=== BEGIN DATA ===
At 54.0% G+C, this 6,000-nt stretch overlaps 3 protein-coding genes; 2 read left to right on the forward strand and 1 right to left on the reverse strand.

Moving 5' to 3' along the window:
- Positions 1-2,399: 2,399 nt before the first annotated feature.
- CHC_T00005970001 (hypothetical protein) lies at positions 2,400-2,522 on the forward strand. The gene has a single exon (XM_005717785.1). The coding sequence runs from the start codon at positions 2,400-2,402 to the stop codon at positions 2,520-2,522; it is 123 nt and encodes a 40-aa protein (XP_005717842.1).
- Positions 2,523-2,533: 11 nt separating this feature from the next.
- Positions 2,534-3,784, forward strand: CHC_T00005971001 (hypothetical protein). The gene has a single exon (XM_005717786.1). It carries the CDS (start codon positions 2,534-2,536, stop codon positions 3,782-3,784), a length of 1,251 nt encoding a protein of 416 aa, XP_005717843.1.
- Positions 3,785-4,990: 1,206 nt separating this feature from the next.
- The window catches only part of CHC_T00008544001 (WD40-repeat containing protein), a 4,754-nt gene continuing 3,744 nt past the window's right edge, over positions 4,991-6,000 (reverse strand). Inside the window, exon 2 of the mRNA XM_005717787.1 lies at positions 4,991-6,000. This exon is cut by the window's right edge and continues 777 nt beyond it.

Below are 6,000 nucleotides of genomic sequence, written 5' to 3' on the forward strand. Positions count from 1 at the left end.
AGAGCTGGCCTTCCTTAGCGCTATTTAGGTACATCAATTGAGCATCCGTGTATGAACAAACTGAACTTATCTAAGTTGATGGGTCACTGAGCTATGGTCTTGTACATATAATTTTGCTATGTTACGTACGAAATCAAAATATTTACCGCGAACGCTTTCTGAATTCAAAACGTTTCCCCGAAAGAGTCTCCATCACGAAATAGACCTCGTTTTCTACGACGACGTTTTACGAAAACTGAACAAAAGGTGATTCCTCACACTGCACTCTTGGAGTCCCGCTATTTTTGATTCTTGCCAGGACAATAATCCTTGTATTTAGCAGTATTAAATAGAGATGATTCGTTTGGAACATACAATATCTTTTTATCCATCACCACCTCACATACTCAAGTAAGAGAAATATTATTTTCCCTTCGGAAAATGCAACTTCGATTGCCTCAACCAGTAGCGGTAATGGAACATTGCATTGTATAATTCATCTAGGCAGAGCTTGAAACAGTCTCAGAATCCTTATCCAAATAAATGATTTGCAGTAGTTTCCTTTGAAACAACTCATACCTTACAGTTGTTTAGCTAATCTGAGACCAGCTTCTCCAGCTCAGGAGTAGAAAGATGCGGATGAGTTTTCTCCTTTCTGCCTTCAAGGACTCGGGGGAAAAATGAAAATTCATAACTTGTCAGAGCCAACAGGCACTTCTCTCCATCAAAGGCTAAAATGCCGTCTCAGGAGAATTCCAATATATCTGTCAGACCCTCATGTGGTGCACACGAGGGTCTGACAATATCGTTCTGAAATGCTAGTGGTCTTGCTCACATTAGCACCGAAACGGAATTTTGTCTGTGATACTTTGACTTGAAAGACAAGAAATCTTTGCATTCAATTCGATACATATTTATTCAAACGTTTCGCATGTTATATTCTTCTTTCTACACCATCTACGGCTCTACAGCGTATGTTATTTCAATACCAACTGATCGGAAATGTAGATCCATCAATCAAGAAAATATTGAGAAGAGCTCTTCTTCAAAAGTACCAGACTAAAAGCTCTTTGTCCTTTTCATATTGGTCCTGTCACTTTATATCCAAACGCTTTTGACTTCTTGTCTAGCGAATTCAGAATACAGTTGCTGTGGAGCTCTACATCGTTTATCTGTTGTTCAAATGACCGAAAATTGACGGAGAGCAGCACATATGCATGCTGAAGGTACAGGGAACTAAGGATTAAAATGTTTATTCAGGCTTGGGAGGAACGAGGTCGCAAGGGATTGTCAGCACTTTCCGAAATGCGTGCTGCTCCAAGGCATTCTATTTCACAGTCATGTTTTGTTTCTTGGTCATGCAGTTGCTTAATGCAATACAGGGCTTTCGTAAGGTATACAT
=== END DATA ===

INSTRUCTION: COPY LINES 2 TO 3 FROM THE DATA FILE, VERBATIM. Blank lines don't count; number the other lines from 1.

Moving 5' to 3' along the window:
- Positions 1-2,399: 2,399 nt before the first annotated feature.